Tulum’s old Mayan name was Zama, meaning dawn or morning, and it was built facing the rising sun. The bright Mexican sun means Yucatán is still visited by sun-worshippers, even if many only express it by lying on the beach, while Maya and New Age rituals blur into each other.
Yucatan – Fact Check

Mayan sites to rival Chichen Itza

Photo by Frans Lemmens

Yucatan – Fact Check Mayan sites to rival Chichen Itza

Along the coast road of Mexico’s Yucatan Peninsula, about a two-hour drive from Cancún, are the remains of the Maya city of Tulum, which enjoys one of the best settings of any ancient ruin in the world.

Kieran Meeke
Kieran Meeke Travel Writer

This walled city sits on a cliff overlooking the bright blue Caribbean, facing the sunrise, and is so picturesque with its white sand beach and green palms that it is a regular poster child for Mexican tourism. With a population of up to 1,500, it once sheltered an important port and prospered between 1200 and 1500, dying when Spanish invaders brought Old World diseases that killed off its people. Like Chichen Itza, probably the most famous Maya site in the world, its Temple of the Frescoes also features Maya motifs such as Kukulkan, but its “El Castillo” pyramid was also a lighthouse where two torches helped guide ships through the reef.

Beyond Tulum are seven kilometers of bright white sand, ending in the 650,000-hectare Sian Ka’an Biosphere Reserve, a Unesco World Heritage Site. Sian Ka’an is Mayan for “where the sky is born.” It spans 120km from north to south, nearly one third of Mexico’s Caribbean coast, and preserves mangrove lagoons, 23 Mayan sites and natural habitats that include nesting areas for sea turtles and many wading birds. Jaguars and puma are among the five species of big cat found here.

The reserve also extends out to sea to protect 110km of the world’s second largest barrier reef. About 2,000 people live here, mainly in the villages of Punta Allen and Punta Herrero, where a small fishing industry thrives. The Centro Ecologico Sian Ka’an (CESiaK) offers eco-friendly cabins with wind and solar power and composting toilets-with-a-view. Cesiak also runs kayak, fly-fishing, canal and sunset tours where you can follow Maya trade routes dating back 1,200 years.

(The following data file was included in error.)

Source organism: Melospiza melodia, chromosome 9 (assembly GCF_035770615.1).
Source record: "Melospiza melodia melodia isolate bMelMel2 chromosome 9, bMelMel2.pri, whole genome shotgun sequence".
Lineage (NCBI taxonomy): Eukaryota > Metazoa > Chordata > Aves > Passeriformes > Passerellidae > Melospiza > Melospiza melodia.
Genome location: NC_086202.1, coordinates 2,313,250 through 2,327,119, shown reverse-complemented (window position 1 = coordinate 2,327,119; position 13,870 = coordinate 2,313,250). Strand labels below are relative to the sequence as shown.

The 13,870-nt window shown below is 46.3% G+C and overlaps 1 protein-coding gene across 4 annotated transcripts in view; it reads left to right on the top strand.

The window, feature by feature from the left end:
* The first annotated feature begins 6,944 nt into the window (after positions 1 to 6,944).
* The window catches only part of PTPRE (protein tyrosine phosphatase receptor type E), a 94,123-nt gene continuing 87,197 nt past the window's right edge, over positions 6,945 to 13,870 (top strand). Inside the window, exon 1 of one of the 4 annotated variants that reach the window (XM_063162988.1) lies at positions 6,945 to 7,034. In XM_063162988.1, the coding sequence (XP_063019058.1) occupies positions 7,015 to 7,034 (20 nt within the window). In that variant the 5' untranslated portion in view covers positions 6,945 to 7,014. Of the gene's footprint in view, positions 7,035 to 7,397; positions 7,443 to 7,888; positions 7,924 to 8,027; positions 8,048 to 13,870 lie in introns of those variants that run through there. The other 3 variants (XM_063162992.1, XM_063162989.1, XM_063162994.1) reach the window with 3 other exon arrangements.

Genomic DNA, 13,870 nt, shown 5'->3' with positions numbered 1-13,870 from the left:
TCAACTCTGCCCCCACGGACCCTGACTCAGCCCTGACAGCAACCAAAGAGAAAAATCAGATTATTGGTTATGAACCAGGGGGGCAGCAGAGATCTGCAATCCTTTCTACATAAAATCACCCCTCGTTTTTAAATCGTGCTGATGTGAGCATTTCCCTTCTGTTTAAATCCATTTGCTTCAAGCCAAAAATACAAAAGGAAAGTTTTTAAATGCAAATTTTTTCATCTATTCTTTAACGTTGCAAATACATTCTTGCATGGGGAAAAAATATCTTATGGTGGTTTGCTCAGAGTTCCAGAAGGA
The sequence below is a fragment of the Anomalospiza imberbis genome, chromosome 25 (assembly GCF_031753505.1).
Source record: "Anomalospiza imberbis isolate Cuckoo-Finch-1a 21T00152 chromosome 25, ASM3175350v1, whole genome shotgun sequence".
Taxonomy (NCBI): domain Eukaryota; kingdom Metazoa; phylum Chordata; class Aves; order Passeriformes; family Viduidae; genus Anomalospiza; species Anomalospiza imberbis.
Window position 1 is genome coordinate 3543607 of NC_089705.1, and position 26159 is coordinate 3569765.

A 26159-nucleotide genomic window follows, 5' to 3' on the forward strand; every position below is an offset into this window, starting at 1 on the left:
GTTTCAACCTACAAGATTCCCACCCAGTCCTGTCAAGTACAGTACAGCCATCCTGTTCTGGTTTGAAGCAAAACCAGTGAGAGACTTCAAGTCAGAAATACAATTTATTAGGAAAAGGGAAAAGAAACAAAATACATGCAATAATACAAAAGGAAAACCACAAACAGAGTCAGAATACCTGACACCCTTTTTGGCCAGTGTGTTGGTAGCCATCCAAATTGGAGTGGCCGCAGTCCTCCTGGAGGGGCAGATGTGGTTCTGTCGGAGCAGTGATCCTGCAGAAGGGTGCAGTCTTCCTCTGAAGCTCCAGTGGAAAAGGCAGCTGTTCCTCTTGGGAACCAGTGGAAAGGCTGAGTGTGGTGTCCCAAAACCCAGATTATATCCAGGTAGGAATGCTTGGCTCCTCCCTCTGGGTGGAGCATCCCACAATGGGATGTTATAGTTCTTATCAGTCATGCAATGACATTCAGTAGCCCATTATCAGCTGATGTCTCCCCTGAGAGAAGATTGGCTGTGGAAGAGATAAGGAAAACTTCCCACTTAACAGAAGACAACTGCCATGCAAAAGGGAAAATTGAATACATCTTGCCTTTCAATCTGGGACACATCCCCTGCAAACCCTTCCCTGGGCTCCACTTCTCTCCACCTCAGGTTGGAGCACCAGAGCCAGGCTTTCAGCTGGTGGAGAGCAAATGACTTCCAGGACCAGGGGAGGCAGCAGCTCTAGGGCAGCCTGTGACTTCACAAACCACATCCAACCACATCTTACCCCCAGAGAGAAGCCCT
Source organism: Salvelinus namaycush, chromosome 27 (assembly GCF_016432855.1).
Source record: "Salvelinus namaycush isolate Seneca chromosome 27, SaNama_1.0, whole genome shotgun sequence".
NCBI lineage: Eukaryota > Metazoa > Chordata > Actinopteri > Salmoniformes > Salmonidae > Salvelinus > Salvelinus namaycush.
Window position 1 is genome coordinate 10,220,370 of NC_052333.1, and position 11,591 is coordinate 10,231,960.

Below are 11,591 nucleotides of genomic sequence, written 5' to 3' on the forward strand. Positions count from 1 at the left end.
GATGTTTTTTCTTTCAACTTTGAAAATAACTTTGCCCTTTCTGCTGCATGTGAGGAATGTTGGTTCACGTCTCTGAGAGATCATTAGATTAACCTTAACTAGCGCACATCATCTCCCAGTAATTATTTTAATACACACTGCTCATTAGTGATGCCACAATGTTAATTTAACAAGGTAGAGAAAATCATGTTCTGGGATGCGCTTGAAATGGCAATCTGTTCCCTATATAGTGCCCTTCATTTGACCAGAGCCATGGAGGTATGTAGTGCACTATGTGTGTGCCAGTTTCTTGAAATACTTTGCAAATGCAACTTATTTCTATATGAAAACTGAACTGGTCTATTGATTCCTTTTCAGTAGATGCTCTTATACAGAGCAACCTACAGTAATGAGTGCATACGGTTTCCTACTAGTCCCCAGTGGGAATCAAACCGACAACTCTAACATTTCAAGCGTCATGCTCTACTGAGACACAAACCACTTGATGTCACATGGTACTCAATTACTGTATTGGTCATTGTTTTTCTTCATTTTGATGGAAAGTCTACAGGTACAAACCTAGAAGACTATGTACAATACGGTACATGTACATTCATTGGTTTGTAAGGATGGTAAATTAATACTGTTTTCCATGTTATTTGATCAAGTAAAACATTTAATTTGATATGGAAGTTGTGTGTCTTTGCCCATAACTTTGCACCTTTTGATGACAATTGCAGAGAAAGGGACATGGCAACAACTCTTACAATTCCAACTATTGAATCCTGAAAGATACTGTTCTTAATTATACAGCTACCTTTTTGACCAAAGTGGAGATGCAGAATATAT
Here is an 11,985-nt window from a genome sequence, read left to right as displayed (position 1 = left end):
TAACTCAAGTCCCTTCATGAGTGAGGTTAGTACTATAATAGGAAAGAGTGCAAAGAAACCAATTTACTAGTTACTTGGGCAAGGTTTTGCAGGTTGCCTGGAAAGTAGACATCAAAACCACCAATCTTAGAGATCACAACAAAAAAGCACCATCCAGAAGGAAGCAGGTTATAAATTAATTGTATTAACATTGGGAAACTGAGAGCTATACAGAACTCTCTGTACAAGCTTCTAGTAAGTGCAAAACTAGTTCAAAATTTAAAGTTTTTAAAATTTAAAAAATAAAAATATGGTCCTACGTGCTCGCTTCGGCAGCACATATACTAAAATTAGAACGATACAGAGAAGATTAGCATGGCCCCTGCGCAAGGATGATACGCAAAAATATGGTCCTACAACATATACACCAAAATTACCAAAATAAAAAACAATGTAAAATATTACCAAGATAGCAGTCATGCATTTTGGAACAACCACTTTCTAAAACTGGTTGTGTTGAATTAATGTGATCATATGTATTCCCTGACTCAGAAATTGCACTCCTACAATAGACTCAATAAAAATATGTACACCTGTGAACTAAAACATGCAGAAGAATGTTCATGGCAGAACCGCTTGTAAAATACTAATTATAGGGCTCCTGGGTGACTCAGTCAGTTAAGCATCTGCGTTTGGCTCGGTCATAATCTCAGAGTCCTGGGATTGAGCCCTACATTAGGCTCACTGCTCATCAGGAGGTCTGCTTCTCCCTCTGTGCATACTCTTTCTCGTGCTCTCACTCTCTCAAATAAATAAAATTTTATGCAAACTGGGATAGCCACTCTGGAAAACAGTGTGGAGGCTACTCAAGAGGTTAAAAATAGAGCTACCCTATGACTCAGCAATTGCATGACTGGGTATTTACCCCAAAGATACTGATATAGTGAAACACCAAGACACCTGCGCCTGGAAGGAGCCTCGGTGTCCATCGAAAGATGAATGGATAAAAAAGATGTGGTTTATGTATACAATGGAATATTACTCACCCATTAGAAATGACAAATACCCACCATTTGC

Pastor Caamal Uitzil is a trilingual Maya who works with the reserve’s Community Tours. As a child, he collected chicle in the forest with his family and is an authority on reading the signs of animals large and small, and on the birds of the jungle. Chicle will burn the skin badly if it drops on it and blind you if it gets into your eyes but Caamal shows off a natural antidote for such inflammation from the bark of another jungle tree, the chacá. “Some people call it the ‘tourist tree’ because its bark is red and peeling, like sunburnt tourists,” he jokes. Other trees provide food, drink, flavoring or pain relief.

As Caamal shows me how much of the jungle is a larder or medicine cabinet for the Maya, no fine words are needed to understand how important it is to preserve this great gift of nature.

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The Maya city of Tulum enjoys a magnificent setting on a clifftop overlooking the Caribean. Its temple’s lighthouse once guided ships through the reef offshore but the city fell into ruin on the arrival of the Spanish, although local Maya continued to pray here until mass tourism drove them away. Photo by Dennis Jarvis / Creative Commons

Dennis Jarvis

Dennis Jarvis

nikon d300

Agency
Creative Commons
Aperture
ƒ/10
Exposure
1/400
ISO
200
Focal
38 mm

The Maya city of Tulum enjoys a magnificent setting on a clifftop overlooking the Caribean. Its temple’s lighthouse once guided ships through the reef offshore but the city fell into ruin on the arrival of the Spanish, although local Maya continued to pray here until mass tourism drove them away.